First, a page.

Int'l water film festival to be held Sept. 1 in Tokyo
TOKYO (Kyodo) -- An international film festival will be held on Sept. 1 in Tokyo focusing on how to secure water resources around the world, at a time when Japan is facing the pollution of water by radioactive materials released from the crippled Fukushima Daiichi nuclear power plant.
Five films will be presented at the International Water Film Festival 2012, including "Even the Rain," a social drama produced jointly by Spain, France and Mexico that depicts how people in Bolivia, where overseas companies exercise a monopoly on water supply in part of the country, have suffered as a result of a drastic water rate hike.
Another work is a documentary film showing a doctor's half-century struggle to treat Minamata disease, caused by mercury contamination in the sea and rivers. The doctor, Masazumi Harada, continued to visit sufferers of the disease and support their efforts to seek redress until his death in June at the age of 77.
It was created by a local broadcaster in Kumamoto Prefecture, where the city of Minamata is located.
"Damage caused by contaminated waste water in Minamata still continues, and we now face more water contamination caused by the Fukushima nuclear crisis," said Shoko Uchida, secretary general of the Pacific Asia Resource Center, a nonprofit organization sponsoring the event with other groups. "This film festival will provide the viewers with an opportunity to think about how we should tackle the mistakes we have made while pursuing economic and industrial growth."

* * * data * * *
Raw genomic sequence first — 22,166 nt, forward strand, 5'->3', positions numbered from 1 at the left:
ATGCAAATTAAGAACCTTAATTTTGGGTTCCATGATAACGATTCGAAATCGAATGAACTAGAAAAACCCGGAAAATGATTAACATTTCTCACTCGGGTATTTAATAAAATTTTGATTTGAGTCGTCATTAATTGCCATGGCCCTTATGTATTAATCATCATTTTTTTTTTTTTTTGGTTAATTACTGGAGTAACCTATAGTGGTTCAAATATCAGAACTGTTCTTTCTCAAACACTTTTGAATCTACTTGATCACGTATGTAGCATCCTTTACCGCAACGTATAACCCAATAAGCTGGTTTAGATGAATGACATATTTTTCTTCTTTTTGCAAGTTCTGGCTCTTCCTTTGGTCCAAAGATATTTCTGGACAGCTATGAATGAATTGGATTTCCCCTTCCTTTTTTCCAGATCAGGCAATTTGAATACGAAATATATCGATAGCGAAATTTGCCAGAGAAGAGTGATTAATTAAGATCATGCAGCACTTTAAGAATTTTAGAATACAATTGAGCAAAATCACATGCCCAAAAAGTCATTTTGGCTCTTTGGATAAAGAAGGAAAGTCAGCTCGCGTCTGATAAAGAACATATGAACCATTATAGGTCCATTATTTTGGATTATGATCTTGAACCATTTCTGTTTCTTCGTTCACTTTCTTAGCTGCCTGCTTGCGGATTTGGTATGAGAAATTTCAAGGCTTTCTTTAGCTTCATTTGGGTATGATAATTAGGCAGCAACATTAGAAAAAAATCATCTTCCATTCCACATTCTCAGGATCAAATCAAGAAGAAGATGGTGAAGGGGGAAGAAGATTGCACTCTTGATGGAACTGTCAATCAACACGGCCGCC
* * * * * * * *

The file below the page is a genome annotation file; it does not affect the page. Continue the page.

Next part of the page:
Following its screening, a symposium will be held to discuss how to minimize the damage from Minamata and Fukushima, with a doctor involved in examinations of Minamata disease sufferers taking part as one of the panelists.
The other three films to be presented during the event at the United Nations University in Tokyo's Shibuya Ward are from India, Indonesia and the United States.
The U.S. film, "CRUDE," is about health damage suffered by indigenous people in Ecuador as a result of waste dumped in the ground in the process of drilling for crude oil. The harmful materials contaminated river and ground water, causing disabilities in babies and cancers among those who eat fish caught in the river and drink its water.
The upcoming event is the second of its kind, following the first international water film festival last December.
Uchida said, "People around the world are scrambling for limited water resources, with some commercializing it and others personally exploiting it. Given such circumstances as well as the Minamata and Fukushima tragedies, we have to pay more attention to issues related to water."
The festival will start at 10 a.m. Advance tickets cost 2,000 yen but are free for those of high school age and below. Day-of-performance tickets are 2,500 yen, while those aged 25 years or younger have to pay 2,000 yen.
August 03, 2012(Mainichi Japan)